Share on Google Plus Share on Twitter Share on Facebook Share on LinkedIn Share on PInterest Share on Fark! Share on Reddit Share on StumbleUpon Tell A Friend 1 (1 Shares)  

Printer Friendly Page Save As Favorite View Favorites (# of views)   2 comments
OpEdNews Op Eds

Uncle Sam and Corporate Tech: Domestic Partners Raising Digital Big Brother

By       Message Norman Solomon     Permalink
      (Page 1 of 2 pages)
Related Topic(s): ; ; ; ; ; ; , Add Tags Add to My Group(s)

Must Read 1   Well Said 1   Valuable 1  
View Ratings | Rate It

opednews.com Headlined to H3 6/20/13

Author 38935
Become a Fan
  (17 fans)

A terrible formula has taken hold: warfare state + corporate digital power = surveillance state.

 

"National security" agencies and major tech sectors have teamed up to make Big Brother a reality. "Of the estimated $80 billion the government will spend on intelligence this year, most is spent on private contractors," the New York Times  noted . The synergy is great for war-crazed snoops in Washington and profit-crazed moguls in Silicon Valley, but poisonous for civil liberties and democracy.

 

"Much of the coverage of the NSA spying scandal has underplayed crucial context: The capacity of the government to engage in constant surreptitious monitoring of all civilians has been greatly enhanced by the commercialization of the Internet,"  media analyst Robert McChesney  pointed out  this week.

 

Overall, he said, "the commercialized Internet, far from producing competition, has generated the greatest wave of monopoly in the history of capitalism." And the concentration of online digital power is, to put it mildly, user-friendly for the surveillance state.

 

It's a truly odious and destructive mix -- a government bent on perpetual war and a digital tech industry dominated by a few huge firms with an insatiable drive to maximize profits. Those companies have a lot to offer the government, and vice versa.

 

"The giant monopolistic firms that rule the Internet -- Google, Facebook, Apple, Amazon, Version, AT&T, Comcast, Microsoft -- all have tremendous incentive to collect information on people," McChesney said. "There is a great deal of profit for these firms and others to work closely with the national security apparatus, and almost no incentive to refuse to participate. In short, there is a military-digital complex deeply embedded into the political economy and outside any credible review process by elected representatives, not to mention the public."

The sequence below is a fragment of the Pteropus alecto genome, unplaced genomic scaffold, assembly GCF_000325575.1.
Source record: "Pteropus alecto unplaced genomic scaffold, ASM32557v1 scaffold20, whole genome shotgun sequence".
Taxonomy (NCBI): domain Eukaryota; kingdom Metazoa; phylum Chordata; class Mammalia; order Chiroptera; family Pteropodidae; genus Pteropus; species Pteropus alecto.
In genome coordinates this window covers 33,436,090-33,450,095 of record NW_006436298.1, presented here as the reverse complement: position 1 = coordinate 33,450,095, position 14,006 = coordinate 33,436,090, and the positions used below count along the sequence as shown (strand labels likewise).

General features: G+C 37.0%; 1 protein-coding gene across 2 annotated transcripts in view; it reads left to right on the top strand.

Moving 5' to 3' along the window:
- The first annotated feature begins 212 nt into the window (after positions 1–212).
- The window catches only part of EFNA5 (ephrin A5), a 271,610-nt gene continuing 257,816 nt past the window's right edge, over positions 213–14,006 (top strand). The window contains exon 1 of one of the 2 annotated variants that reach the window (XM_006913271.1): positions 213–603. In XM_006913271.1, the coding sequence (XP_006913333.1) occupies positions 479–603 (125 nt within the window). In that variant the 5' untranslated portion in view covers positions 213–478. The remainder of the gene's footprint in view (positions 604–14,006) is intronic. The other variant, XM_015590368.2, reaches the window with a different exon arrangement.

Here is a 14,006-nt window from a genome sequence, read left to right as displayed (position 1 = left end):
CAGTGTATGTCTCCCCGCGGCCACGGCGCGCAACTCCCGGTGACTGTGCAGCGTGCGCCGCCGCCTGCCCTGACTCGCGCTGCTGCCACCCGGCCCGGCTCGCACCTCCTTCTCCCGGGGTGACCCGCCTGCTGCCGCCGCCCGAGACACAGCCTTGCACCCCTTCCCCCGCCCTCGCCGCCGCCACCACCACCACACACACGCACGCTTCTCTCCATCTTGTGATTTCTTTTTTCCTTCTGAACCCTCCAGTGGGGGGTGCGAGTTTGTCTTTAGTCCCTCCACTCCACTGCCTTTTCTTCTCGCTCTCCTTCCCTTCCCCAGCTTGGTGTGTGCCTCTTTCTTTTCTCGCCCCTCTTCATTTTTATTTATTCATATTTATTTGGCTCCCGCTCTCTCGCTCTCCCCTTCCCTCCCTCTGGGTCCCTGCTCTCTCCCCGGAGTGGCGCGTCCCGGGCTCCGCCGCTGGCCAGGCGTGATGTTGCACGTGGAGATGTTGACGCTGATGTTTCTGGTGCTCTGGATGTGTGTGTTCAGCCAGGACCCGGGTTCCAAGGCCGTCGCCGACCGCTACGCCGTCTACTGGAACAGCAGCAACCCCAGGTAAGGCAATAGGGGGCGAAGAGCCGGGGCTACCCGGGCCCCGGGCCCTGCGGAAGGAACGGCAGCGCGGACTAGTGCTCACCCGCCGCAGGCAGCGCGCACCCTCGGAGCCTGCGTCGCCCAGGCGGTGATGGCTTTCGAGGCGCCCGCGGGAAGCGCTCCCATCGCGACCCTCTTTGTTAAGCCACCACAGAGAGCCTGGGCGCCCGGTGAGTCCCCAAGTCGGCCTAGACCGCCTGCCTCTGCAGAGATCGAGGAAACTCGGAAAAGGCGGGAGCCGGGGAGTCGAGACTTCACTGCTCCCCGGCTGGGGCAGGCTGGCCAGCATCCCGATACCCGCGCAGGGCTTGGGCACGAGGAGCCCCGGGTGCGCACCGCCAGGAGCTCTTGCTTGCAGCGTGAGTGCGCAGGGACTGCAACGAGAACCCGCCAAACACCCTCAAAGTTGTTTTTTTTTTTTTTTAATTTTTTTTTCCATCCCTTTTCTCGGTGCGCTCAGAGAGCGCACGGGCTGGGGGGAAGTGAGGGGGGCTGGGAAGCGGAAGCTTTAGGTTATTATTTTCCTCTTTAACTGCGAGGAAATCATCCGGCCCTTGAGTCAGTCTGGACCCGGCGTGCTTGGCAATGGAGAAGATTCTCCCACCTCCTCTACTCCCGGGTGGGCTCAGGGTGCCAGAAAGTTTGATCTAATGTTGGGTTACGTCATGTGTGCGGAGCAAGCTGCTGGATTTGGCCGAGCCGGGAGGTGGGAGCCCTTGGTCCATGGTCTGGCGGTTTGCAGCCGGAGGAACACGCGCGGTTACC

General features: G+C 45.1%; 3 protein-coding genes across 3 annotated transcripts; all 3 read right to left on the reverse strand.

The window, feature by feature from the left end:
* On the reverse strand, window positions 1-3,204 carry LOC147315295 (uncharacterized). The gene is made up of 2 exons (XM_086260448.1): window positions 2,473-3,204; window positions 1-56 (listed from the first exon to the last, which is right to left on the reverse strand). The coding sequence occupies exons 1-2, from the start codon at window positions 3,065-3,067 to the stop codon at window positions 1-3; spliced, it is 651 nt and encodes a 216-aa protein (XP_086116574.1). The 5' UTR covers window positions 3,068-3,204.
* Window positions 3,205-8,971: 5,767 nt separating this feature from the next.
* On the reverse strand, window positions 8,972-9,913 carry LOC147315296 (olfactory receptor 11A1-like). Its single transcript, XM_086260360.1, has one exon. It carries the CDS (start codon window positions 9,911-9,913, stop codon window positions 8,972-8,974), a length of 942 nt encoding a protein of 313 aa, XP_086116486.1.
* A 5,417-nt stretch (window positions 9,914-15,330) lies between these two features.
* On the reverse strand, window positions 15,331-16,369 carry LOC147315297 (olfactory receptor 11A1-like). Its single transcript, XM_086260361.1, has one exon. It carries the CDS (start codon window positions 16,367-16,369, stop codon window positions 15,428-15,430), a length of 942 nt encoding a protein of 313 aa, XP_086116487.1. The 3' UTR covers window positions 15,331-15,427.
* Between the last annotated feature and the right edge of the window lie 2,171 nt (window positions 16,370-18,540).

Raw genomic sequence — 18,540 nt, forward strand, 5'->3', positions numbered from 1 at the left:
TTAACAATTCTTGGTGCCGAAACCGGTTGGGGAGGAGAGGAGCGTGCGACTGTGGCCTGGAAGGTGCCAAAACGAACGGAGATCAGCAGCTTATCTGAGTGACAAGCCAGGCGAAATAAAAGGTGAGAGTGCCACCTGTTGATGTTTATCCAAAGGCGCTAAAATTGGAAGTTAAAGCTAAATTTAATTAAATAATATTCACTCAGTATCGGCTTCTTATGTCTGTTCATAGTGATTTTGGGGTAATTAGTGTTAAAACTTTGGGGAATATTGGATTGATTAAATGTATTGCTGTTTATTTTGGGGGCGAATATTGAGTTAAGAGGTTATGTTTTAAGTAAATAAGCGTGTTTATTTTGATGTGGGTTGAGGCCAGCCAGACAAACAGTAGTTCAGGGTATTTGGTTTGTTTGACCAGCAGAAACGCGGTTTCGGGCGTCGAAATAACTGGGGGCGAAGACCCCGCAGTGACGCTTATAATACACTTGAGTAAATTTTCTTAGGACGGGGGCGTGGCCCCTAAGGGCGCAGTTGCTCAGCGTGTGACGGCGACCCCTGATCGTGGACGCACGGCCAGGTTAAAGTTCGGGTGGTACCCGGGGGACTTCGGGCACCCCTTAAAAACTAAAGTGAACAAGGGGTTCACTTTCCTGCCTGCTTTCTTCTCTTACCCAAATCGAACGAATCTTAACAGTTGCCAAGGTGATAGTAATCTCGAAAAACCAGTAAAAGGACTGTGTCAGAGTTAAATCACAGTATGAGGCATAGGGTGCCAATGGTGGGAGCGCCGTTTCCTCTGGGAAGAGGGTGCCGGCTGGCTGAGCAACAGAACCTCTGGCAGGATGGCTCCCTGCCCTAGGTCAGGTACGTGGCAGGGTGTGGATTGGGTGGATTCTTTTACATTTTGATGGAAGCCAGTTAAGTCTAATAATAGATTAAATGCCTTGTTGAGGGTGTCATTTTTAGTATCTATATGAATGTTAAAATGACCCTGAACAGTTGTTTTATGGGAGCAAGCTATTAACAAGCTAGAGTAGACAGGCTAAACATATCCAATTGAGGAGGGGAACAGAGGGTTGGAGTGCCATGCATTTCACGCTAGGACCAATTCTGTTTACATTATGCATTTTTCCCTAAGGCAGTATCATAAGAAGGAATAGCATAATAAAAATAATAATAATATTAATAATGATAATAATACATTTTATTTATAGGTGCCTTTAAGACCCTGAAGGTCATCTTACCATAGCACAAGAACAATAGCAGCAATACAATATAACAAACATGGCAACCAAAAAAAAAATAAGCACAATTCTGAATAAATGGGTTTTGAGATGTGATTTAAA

Central pieces of the puzzle -- routinely left out of mainline media coverage -- have to do with key forces at work. Why such resolve in Washington's highest places for the vast surveillance that's integral to the warfare state?

 

What has not changed is the profusion of corporations making a killing from the warfare state in tandem with Washington's quest for geopolitical positioning, access to fossil fuels and other raw materials -- and access to markets for U.S.-based industries ranging from financial services to fast food.

Next Page  1  |  2

 

- Advertisement -

Must Read 1   Well Said 1   Valuable 1  
View Ratings | Rate It

Norman Solomon is the author of "War Made Easy: How Presidents and Pundits Keep Spinning Us to Death." He is a co-founder of RootsAction.org and the executive director of the Institute for Public Accuracy. This article was first published by (more...)
 

Share on Google Plus Submit to Twitter Add this Page to Facebook! Share on LinkedIn Pin It! Add this Page to Fark! Submit to Reddit Submit to Stumble Upon



Go To Commenting
/* The Petition Site */
The views expressed in this article are the sole responsibility of the author and do not necessarily reflect those of this website or its editors.

Writers Guidelines

Contact AuthorContact Author Contact EditorContact Editor Author PageView Authors' Articles

Most Popular Articles by this Author:     (View All Most Popular Articles by this Author)

The Growing Campaign to Revoke Obama's Nobel Peace Prize

Clinton's Transition Team: A Corporate Presidency Foretold

Obama's Escalating War on Freedom of the Press

Obama's Speech, Translated into Candor

The Long Road to Impeaching Trump Just Got Shorter

Is MoveOn Less Progressive Than the New York Times Editorial Board?